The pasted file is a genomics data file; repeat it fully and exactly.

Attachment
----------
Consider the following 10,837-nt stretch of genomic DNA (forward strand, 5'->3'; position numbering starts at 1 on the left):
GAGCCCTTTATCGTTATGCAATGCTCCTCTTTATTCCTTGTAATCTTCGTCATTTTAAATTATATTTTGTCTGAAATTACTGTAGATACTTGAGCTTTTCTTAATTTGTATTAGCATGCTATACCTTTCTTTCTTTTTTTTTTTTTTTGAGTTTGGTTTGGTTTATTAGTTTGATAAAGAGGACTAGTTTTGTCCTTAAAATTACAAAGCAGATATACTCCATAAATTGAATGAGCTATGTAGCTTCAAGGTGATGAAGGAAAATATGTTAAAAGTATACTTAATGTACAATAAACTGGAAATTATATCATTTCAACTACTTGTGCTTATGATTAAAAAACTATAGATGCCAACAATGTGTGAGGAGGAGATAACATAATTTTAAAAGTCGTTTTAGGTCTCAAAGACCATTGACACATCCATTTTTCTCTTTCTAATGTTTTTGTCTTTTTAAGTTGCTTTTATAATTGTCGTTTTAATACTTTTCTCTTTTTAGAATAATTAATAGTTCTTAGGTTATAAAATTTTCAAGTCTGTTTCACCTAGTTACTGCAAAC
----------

Consider the following 10,837-nt stretch of genomic DNA (forward strand, 5'->3'; position numbering starts at 1 on the left):
GAGCCCTTTATCGTTATGCAATGCTCCTCTTTATTCCTTGTAATCTTCGTCATTTTAAATTATATTTTGTCTGAAATTACTGTAGATACTTGAGCTTTTCTTAATTTGTATTAGCATGCTATACCTTTCTTTCTTTTTTTTTTTTTTTGAGTTTGGTTTGGTTTATTAGTTTGATAAAGAGGACTAGTTTTGTCCTTAAAATTACAAAGCAGATATACTCCATAAATTGAATGAGCTATGTAGCTTCAAGGTGATGAAGGAAAATATGTTAAAAGTATACTTAATGTACAATAAACTGGAAATTATATCATTTCAACTACTTGTGCTTATGATTAAAAAACTATAGATGCCAACAATGTGTGAGGAGGAGATAACATAATTTTAAAAGTCGTTTTAGGTCTCAAAGACCATTGACACATCCATTTTTCTCTTTCTAATGTTTTTGTCTTTTTAAGTTGCTTTTATAATTGTCGTTTTAATACTTTTCTCTTTTTAGAATAATTAATAGTTCTTAGGTTATAAAATTTTCAAGTCTGTTTCACCTAGTTACTGCAAAC